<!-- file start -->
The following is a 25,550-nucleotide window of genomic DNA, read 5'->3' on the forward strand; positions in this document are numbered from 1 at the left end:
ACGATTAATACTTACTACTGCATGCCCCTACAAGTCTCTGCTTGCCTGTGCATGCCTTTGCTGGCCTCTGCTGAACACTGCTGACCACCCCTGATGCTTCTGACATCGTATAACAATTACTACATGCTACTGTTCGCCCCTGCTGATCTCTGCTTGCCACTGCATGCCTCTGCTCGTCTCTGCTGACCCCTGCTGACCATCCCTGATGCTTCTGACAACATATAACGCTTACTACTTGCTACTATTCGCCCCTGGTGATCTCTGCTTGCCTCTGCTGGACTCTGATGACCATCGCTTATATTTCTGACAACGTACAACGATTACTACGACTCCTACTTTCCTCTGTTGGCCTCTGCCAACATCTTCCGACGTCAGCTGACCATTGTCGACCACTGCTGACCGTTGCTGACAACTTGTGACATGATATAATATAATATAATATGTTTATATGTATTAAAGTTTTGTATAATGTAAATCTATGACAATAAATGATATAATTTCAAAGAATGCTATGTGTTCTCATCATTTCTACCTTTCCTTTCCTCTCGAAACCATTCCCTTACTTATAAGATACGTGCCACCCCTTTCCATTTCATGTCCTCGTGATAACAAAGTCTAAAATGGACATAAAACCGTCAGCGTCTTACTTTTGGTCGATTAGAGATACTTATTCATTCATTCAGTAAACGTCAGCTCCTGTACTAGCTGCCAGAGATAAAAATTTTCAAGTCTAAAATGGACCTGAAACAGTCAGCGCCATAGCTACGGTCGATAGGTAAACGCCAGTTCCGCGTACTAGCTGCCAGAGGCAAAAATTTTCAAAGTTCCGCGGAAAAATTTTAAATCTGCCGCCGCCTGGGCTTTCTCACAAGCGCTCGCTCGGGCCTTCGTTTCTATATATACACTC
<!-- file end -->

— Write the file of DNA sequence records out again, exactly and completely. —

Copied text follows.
The following is a 25,550-nucleotide window of genomic DNA, read 5'->3' on the forward strand; positions in this document are numbered from 1 at the left end:
ACGATTAATACTTACTACTGCATGCCCCTACAAGTCTCTGCTTGCCTGTGCATGCCTTTGCTGGCCTCTGCTGAACACTGCTGACCACCCCTGATGCTTCTGACATCGTATAACAATTACTACATGCTACTGTTCGCCCCTGCTGATCTCTGCTTGCCACTGCATGCCTCTGCTCGTCTCTGCTGACCCCTGCTGACCATCCCTGATGCTTCTGACAACATATAACGCTTACTACTTGCTACTATTCGCCCCTGGTGATCTCTGCTTGCCTCTGCTGGACTCTGATGACCATCGCTTATATTTCTGACAACGTACAACGATTACTACGACTCCTACTTTCCTCTGTTGGCCTCTGCCAACATCTTCCGACGTCAGCTGACCATTGTCGACCACTGCTGACCGTTGCTGACAACTTGTGACATGATATAATATAATATAATATGTTTATATGTATTAAAGTTTTGTATAATGTAAATCTATGACAATAAATGATATAATTTCAAAGAATGCTATGTGTTCTCATCATTTCTACCTTTCCTTTCCTCTCGAAACCATTCCCTTACTTATAAGATACGTGCCACCCCTTTCCATTTCATGTCCTCGTGATAACAAAGTCTAAAATGGACATAAAACCGTCAGCGTCTTACTTTTGGTCGATTAGAGATACTTATTCATTCATTCAGTAAACGTCAGCTCCTGTACTAGCTGCCAGAGATAAAAATTTTCAAGTCTAAAATGGACCTGAAACAGTCAGCGCCATAGCTACGGTCGATAGGTAAACGCCAGTTCCGCGTACTAGCTGCCAGAGGCAAAAATTTTCAAAGTTCCGCGGAAAAATTTTAAATCTGCCGCCGCCTGGGCTTTCTCACAAGCGCTCGCTCGGGCCTTCGTTTCTATATATACACTC